Hybrid energy systems

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Efficient energy production by hybrid systems


In an era of rethinking lifestyles in the name of resource conservation and supported by rapid technological advancement, Hybrid Energy Systems are experiencing a strong upsurge. Due to the multitude of possible combinations, hybrid energy systems can deliver highly efficient solutions for energy generation and can guarantee maximum performance.

This offer targets energy providers, private companies, city administrations, households, mobility providers, mechanical engineering companies.


Benefits of hybrid energy systems



The high-tech networking of different energy sources can guarantee the highest efficiency in energy generation. Due to the combination of central and decentralized storage forms, intelligent and low-loss control of energy consumption can also be achieved.


Significant opportunities for new technologies

The objective of such an energy supply network is to achieve a balance between production and consumption. To achieve this, the seamless integration of various technologies linked to the generation, storage and consumption of energy is imperative, offering new niches for innovative solutions.


Hybrid Combination Forms

Hybrid energy systems consist of at least two different energy sources which complement one another. The possible combinations of conventional and renewable energy resources enable an innovative and energy-efficient solution for cities, districts or individual households.



When combining exclusively renewable sources of energy, such as solar or wind energy, hybrid energy systems can deliver 100% renewable energy with the added benefit of improved flexibly and ability to adapt to meet demand.


Growing demand

Due to increasing technical progress facilitating the emergence of new possibilities and innovation in this area, demand for hybrid energy systems has grown considerably. Cities have demonstrated particular interest in these solutions as they present a means of effectively managing supply and demand, improving energy security.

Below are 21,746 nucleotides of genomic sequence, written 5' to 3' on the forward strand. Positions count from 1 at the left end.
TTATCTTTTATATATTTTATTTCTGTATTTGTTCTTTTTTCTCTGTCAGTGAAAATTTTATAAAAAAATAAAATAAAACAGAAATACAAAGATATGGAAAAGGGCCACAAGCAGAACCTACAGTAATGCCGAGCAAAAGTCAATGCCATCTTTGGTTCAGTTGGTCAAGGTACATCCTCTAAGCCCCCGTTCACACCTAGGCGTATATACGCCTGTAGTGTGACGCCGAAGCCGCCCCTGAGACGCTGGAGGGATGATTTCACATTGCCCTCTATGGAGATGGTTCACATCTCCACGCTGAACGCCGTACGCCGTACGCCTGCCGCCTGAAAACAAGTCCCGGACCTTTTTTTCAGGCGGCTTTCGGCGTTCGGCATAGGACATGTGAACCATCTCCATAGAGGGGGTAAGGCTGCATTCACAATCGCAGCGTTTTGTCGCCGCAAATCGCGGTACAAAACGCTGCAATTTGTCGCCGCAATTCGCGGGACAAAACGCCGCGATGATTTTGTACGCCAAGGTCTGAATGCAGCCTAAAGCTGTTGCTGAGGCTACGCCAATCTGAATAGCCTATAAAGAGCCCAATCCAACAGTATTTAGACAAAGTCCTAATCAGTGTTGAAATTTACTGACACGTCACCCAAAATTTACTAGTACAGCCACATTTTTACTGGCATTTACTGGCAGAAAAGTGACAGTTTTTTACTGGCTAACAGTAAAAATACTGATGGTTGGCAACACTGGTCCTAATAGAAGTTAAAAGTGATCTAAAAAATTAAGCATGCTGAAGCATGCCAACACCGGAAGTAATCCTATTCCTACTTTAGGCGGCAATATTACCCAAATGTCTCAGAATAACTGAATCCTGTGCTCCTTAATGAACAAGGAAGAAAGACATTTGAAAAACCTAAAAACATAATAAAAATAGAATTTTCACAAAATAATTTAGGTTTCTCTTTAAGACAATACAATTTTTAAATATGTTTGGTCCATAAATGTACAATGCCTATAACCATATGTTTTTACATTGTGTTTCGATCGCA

Modular offer

A hybrid energy system is fully automatic and consists of at least one energy processing plant, a control system and a (short-term) energy storage unit for excess generated energy. Due to the closed-loop system, excess energy is stored and the consumption can be controlled.


Reference projects


The Fraunhofer project “HYBRIDE STADTSPEICHER” (Hybrid City-Storage), is a collaboration between Fraunhofer UMSICHT (coordination), Fraunhofer ISE, Fraunhofer IOSB-AST and Fraunhofer ISIT. The objective is take advantage of the enormous potential of cities to store and utilize energy. Cities can play a valuable role mediating the direct balance between energy supply and demand in the local network. Covering both electricity and heat generation, renewable energies are integrated with central and decentralized electrical storage as well as with decentralized generators and loads made available through additional thermal storage.

The challenges for the future of the energy system is achieving a spatio-temporal balance in the context of strongly fluctuating and dispersed consumption and renewable energy production.

This challenge can be met by four complementary technology paths:

Energy storage

In the case of energy storage, small, decentralized battery-based lithium-ion batteries (approx. 1-20 kilowatts) are coupled to larger storage units of approx. 50 kilowatts to 5 megawatts (such as the redox flow technology further developed by Fraunhofer) Photovoltaic (PV) systems.


Network capacity expansion

In terms of conventional network expansion, in addition to the cost-intensive high-voltage direct-current transmission, which is only relevant in the context of long-distance network delivery, regional network capacity expansion focuses on the better use of networks by intelligent regulation and storage.


Controllable consumption

Controllable consumption focuses mainly on decentralized heat pump systems with high-performance thermal storage.


Planable production

Planable power generation is facilitated through decentralized heat and power generation plants operated by means of high-capacity thermal storage tanks, which are temporarily operated instead of heaters as usual.

While nearly all technologies will be deployed (mostly in buildings) in the near future, for network operators there is much potential for the utilization of relatively inexpensive storage capacity at city or district level (medium voltage / low voltage, i.e. local power transformer).


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